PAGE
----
Multiple nuclei can evolve over time from the concentric ring structure, for example. You must think I am off my rocker, when I say cities evolve. Surely, evolution is the property of living things, as Mr. Darwin said. Well, cities are living too, aren’t they? In a way, urban environments are complex ecosystems populated by millions of intelligent constituents, including you and me. Like any dynamic system, cities too can evolve. In fact, far from being a property only of living things, elements of evolution can be seen in any system in which there is change and competition.
Multiple nuclei can evolve when a city develops new centres as its original one gets too congested. Look at Mumbai, for example. Once, South Mumbai with Nariman Point and its skyscrapers as its focus, was the island city’s only CBD. Over time, as this centre became impossibly congested, new business districts have evolved, most notable in Bandra-Kurla and in Navi Mumbai. The same is the case with Gurgaon and Noida in the case of New Delhi. These nuclei may each have residential districts develop around them as people try to minimise the commute to their respective work places. While the new nuclei may give the city more scope to expand, it is not without its own ails.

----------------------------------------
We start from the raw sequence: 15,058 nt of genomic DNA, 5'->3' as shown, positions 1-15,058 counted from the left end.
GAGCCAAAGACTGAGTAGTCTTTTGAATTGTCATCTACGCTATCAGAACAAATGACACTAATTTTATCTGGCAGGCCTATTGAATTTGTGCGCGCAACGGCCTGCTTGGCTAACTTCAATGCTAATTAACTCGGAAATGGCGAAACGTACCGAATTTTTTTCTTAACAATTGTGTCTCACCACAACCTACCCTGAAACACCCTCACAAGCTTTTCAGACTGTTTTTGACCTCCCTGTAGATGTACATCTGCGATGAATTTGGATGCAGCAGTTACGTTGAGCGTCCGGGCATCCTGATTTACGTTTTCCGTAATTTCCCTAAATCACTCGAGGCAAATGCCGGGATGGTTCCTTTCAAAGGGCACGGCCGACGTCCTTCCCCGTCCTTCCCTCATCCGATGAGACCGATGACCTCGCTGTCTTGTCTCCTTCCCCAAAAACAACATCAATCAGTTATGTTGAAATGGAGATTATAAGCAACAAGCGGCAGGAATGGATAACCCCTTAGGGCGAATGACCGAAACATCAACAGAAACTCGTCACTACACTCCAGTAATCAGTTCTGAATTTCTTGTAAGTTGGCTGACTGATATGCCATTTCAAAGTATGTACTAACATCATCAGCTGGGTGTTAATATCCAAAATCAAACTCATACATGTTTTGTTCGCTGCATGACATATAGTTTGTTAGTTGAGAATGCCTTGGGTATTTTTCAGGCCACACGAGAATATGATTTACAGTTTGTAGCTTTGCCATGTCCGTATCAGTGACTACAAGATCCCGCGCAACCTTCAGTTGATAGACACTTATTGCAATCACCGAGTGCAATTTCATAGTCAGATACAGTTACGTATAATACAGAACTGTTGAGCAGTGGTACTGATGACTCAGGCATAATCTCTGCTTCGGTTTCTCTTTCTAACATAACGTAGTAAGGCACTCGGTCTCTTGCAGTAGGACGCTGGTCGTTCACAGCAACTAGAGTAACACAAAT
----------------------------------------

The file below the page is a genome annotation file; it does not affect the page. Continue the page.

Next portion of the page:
Each nucleus and its surrounding areas may not be totally self-contained. In Bangalore, for instance, there are multiple business hubs – Electronics City, Whitefield, Airport Road, Outer Ring Road etc – but most of the social infrastructure lies in a few areas mostly in South Bangalore, which leads to very heavy commuting and its associated chaos.
Multiple nuclei almost invariably require high-volume transportation systems like Mass Rapid Transit Systems (MRTS) which are very expensive but are indispensable to move hundreds of thousands of people quickly, safely and comfortably. High speed linkages also need to be put in place to allow access to common infrastructure points like the city’s airport(s) or railway station(s) from all the nuclei. Strong urban planning is also called for to ensure that mixed-use development surrounds each nucleus, reducing the need for long commutes.
(Thus ends Part I. Part II, talking about how all of this applies to Trivandrum, is ready and will be up in a few days, once everyone has a chance to wade through this one. Stay tuned and thanks for your patience.)